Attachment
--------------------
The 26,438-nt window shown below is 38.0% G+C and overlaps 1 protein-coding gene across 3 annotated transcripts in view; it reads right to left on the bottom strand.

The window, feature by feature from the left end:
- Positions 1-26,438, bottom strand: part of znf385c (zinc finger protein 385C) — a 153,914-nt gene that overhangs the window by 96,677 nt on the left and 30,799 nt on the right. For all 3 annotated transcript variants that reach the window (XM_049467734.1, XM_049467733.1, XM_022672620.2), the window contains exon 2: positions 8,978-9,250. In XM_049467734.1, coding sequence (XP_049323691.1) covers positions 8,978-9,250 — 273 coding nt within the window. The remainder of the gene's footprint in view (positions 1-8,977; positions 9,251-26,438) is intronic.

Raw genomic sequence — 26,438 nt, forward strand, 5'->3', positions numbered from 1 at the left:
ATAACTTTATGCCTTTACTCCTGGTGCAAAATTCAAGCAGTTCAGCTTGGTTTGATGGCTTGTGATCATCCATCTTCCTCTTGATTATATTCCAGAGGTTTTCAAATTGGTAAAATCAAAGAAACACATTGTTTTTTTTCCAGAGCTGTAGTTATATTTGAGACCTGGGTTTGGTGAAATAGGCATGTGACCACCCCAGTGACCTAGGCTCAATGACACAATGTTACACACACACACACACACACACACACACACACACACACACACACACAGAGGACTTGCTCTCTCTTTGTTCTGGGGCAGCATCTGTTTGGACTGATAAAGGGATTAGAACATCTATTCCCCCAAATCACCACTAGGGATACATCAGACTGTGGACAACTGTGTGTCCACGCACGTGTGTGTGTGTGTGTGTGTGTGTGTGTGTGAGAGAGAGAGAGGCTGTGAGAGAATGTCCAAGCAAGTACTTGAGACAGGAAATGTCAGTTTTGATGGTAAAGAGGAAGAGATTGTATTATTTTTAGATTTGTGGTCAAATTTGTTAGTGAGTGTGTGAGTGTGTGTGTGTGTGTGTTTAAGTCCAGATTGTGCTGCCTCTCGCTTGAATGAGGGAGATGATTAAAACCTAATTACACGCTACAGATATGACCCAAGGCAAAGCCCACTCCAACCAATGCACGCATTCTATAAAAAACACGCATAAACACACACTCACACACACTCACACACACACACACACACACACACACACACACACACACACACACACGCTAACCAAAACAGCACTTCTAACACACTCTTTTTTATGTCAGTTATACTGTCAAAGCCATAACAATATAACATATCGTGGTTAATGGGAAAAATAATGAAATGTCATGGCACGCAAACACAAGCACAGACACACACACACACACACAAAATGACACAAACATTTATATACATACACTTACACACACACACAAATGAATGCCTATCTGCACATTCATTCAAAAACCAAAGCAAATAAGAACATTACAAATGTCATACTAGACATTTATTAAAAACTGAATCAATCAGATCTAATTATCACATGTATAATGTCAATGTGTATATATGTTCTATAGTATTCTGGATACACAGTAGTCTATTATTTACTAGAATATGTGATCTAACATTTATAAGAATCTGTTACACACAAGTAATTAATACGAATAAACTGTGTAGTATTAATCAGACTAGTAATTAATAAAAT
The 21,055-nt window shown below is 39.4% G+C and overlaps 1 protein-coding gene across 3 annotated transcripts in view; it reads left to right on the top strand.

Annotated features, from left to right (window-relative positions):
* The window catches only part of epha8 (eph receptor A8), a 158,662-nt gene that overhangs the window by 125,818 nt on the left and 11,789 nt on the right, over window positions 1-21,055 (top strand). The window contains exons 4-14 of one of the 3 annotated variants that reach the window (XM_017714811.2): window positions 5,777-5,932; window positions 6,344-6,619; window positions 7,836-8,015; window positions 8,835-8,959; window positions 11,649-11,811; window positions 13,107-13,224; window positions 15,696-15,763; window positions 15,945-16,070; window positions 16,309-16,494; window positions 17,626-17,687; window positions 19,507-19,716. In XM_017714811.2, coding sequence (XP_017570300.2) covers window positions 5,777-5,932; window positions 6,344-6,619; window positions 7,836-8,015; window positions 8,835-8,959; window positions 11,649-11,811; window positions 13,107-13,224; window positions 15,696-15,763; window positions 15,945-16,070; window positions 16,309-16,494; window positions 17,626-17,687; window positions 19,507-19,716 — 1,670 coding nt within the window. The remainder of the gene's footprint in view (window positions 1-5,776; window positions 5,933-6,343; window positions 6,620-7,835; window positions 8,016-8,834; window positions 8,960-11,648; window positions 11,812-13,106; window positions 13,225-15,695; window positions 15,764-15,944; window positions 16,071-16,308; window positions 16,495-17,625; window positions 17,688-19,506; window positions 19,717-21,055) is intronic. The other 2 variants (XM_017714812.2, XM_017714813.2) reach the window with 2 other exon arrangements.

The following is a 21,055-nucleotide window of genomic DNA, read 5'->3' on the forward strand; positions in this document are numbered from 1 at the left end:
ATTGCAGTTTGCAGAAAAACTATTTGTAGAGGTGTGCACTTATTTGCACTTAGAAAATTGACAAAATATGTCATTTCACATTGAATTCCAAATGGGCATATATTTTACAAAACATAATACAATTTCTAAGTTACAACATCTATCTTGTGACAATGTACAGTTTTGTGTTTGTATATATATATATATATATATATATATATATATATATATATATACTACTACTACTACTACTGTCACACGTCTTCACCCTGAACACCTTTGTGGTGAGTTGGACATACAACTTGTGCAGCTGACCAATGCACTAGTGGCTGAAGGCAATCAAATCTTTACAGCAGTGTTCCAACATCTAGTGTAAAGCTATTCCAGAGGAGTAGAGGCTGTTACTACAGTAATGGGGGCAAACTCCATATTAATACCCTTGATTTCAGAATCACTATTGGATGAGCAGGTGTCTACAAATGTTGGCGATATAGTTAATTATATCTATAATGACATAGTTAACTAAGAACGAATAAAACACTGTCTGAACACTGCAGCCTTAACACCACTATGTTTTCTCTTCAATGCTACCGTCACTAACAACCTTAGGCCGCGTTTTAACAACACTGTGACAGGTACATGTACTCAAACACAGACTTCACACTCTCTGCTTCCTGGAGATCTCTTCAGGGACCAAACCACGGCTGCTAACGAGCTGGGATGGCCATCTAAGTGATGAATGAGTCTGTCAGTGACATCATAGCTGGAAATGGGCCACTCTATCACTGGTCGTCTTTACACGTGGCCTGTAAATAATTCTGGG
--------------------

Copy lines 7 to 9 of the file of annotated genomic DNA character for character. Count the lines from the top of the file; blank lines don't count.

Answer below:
Annotated features, from left to right (window-relative positions):
* The window catches only part of epha8 (eph receptor A8), a 158,662-nt gene that overhangs the window by 125,818 nt on the left and 11,789 nt on the right, over window positions 1-21,055 (top strand). The window contains exons 4-14 of one of the 3 annotated variants that reach the window (XM_017714811.2): window positions 5,777-5,932; window positions 6,344-6,619; window positions 7,836-8,015; window positions 8,835-8,959; window positions 11,649-11,811; window positions 13,107-13,224; window positions 15,696-15,763; window positions 15,945-16,070; window positions 16,309-16,494; window positions 17,626-17,687; window positions 19,507-19,716. In XM_017714811.2, coding sequence (XP_017570300.2) covers window positions 5,777-5,932; window positions 6,344-6,619; window positions 7,836-8,015; window positions 8,835-8,959; window positions 11,649-11,811; window positions 13,107-13,224; window positions 15,696-15,763; window positions 15,945-16,070; window positions 16,309-16,494; window positions 17,626-17,687; window positions 19,507-19,716 — 1,670 coding nt within the window. The remainder of the gene's footprint in view (window positions 1-5,776; window positions 5,933-6,343; window positions 6,620-7,835; window positions 8,016-8,834; window positions 8,960-11,648; window positions 11,812-13,106; window positions 13,225-15,695; window positions 15,764-15,944; window positions 16,071-16,308; window positions 16,495-17,625; window positions 17,688-19,506; window positions 19,717-21,055) is intronic. The other 2 variants (XM_017714812.2, XM_017714813.2) reach the window with 2 other exon arrangements.

The following is a 21,055-nucleotide window of genomic DNA, read 5'->3' on the forward strand; positions in this document are numbered from 1 at the left end: